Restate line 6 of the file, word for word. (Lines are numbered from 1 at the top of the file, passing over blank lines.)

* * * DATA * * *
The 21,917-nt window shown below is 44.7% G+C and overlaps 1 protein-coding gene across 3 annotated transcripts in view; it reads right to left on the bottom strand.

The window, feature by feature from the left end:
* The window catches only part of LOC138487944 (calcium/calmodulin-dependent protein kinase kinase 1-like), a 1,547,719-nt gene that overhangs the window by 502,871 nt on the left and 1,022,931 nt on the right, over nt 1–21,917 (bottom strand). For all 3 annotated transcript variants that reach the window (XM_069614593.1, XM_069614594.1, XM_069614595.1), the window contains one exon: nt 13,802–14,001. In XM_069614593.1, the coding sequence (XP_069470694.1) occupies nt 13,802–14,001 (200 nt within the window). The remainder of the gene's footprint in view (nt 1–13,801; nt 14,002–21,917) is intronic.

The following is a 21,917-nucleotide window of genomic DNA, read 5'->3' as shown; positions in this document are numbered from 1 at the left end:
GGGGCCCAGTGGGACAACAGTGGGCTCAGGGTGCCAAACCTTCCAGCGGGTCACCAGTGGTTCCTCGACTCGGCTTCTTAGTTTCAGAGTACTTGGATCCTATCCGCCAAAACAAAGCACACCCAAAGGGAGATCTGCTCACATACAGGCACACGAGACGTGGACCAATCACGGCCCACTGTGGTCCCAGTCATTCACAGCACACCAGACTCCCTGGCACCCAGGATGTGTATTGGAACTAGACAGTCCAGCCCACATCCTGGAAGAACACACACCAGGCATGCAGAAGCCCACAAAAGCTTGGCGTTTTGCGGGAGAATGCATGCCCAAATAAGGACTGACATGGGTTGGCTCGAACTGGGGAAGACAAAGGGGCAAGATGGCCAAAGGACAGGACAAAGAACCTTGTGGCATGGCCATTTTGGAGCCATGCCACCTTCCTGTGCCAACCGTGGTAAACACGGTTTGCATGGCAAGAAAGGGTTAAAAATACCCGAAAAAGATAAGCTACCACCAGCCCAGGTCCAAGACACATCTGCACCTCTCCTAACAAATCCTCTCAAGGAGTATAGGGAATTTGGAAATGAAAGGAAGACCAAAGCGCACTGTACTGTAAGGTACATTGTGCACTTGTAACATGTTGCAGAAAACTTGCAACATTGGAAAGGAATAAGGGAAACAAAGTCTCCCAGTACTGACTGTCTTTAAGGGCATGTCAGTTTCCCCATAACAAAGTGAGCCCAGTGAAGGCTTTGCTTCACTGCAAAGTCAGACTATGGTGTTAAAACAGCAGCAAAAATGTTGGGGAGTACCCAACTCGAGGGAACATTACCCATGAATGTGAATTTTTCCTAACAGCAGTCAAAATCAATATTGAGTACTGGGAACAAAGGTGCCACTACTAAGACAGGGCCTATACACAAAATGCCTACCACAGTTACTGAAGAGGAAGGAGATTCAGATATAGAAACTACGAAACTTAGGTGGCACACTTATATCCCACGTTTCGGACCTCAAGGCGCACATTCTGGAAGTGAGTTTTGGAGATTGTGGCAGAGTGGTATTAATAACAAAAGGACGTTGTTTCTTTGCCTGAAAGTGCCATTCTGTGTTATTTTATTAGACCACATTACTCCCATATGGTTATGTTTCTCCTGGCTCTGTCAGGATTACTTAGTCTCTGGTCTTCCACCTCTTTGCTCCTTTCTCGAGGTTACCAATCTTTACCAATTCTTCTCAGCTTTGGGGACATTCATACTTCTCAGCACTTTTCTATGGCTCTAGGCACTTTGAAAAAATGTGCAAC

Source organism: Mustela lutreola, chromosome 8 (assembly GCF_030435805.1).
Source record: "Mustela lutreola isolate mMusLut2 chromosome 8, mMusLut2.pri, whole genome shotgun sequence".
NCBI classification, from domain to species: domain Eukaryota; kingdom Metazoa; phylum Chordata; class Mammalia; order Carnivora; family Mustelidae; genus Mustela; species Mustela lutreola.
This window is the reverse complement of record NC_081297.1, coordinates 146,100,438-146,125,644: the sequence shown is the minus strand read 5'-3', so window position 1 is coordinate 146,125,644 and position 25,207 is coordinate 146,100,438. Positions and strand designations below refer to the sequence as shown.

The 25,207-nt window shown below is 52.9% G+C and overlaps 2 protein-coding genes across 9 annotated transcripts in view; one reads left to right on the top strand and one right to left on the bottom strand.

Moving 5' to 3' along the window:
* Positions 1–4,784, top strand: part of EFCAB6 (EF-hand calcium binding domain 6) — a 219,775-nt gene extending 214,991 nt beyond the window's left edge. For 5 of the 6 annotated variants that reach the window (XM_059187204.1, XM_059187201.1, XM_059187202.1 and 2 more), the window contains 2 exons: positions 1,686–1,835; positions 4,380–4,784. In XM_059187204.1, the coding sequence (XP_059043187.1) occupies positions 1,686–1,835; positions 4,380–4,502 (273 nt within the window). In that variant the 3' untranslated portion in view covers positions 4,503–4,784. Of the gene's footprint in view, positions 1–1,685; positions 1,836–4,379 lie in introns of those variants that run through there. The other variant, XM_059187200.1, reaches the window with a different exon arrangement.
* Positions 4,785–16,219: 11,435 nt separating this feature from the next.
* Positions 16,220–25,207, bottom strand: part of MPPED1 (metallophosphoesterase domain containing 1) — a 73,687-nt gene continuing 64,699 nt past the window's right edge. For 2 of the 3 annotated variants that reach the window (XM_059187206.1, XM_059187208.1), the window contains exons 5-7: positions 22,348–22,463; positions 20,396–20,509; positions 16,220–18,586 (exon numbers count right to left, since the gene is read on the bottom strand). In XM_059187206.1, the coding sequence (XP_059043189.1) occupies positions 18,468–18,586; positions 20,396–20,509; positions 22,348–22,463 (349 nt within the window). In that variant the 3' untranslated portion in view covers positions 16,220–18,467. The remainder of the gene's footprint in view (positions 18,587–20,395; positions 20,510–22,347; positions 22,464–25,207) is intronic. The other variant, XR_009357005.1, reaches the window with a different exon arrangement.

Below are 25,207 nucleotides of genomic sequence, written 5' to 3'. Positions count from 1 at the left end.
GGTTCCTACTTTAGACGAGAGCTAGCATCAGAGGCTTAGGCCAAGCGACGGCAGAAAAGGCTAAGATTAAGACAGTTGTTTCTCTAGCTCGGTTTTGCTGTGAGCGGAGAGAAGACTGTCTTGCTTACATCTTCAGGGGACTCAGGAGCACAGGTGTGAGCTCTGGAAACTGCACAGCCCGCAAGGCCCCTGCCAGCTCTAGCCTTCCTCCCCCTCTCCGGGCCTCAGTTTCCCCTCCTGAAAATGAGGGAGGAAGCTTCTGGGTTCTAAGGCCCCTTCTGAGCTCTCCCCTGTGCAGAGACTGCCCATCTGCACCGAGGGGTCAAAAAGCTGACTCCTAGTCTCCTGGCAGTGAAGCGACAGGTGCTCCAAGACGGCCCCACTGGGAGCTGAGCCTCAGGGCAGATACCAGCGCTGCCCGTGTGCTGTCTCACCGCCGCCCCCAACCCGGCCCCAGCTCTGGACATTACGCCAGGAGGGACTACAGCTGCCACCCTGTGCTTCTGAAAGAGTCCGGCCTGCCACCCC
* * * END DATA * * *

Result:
Source organism: Mustela lutreola, chromosome 8 (assembly GCF_030435805.1).